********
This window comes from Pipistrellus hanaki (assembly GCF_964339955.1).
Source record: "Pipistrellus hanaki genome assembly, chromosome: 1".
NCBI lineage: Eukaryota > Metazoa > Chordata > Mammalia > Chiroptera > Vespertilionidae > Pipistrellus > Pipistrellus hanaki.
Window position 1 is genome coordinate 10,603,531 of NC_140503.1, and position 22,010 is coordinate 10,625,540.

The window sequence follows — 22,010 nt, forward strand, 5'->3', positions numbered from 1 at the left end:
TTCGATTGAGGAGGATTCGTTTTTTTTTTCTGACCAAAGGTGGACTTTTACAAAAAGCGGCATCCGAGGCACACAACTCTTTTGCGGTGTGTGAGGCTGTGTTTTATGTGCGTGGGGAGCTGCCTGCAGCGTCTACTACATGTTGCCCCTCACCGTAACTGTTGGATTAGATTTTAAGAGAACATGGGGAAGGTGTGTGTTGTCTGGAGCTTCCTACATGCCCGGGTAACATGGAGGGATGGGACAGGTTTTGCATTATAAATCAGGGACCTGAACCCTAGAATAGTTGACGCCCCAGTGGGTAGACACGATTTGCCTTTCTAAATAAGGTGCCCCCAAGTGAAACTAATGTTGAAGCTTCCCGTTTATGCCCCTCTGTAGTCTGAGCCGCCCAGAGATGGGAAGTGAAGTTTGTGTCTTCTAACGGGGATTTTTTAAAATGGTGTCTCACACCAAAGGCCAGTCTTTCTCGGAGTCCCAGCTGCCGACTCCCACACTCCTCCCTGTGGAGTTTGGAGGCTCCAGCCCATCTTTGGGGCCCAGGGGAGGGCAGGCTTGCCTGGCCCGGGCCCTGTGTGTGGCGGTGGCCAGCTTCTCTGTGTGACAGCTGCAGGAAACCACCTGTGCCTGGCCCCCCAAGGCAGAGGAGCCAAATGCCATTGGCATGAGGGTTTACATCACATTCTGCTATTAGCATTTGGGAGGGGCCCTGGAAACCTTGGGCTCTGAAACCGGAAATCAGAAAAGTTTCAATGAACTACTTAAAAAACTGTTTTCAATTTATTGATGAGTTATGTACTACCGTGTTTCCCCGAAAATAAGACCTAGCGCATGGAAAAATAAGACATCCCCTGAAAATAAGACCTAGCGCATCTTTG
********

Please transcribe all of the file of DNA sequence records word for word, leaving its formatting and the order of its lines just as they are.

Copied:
This window comes from Pipistrellus hanaki (assembly GCF_964339955.1).
Source record: "Pipistrellus hanaki genome assembly, chromosome: 1".
NCBI lineage: Eukaryota > Metazoa > Chordata > Mammalia > Chiroptera > Vespertilionidae > Pipistrellus > Pipistrellus hanaki.
Window position 1 is genome coordinate 10,603,531 of NC_140503.1, and position 22,010 is coordinate 10,625,540.

The window sequence follows — 22,010 nt, forward strand, 5'->3', positions numbered from 1 at the left end:
TTCGATTGAGGAGGATTCGTTTTTTTTTTCTGACCAAAGGTGGACTTTTACAAAAAGCGGCATCCGAGGCACACAACTCTTTTGCGGTGTGTGAGGCTGTGTTTTATGTGCGTGGGGAGCTGCCTGCAGCGTCTACTACATGTTGCCCCTCACCGTAACTGTTGGATTAGATTTTAAGAGAACATGGGGAAGGTGTGTGTTGTCTGGAGCTTCCTACATGCCCGGGTAACATGGAGGGATGGGACAGGTTTTGCATTATAAATCAGGGACCTGAACCCTAGAATAGTTGACGCCCCAGTGGGTAGACACGATTTGCCTTTCTAAATAAGGTGCCCCCAAGTGAAACTAATGTTGAAGCTTCCCGTTTATGCCCCTCTGTAGTCTGAGCCGCCCAGAGATGGGAAGTGAAGTTTGTGTCTTCTAACGGGGATTTTTTAAAATGGTGTCTCACACCAAAGGCCAGTCTTTCTCGGAGTCCCAGCTGCCGACTCCCACACTCCTCCCTGTGGAGTTTGGAGGCTCCAGCCCATCTTTGGGGCCCAGGGGAGGGCAGGCTTGCCTGGCCCGGGCCCTGTGTGTGGCGGTGGCCAGCTTCTCTGTGTGACAGCTGCAGGAAACCACCTGTGCCTGGCCCCCCAAGGCAGAGGAGCCAAATGCCATTGGCATGAGGGTTTACATCACATTCTGCTATTAGCATTTGGGAGGGGCCCTGGAAACCTTGGGCTCTGAAACCGGAAATCAGAAAAGTTTCAATGAACTACTTAAAAAACTGTTTTCAATTTATTGATGAGTTATGTACTACCGTGTTTCCCCGAAAATAAGACCTAGCGCATGGAAAAATAAGACATCCCCTGAAAATAAGACCTAGCGCATCTTTG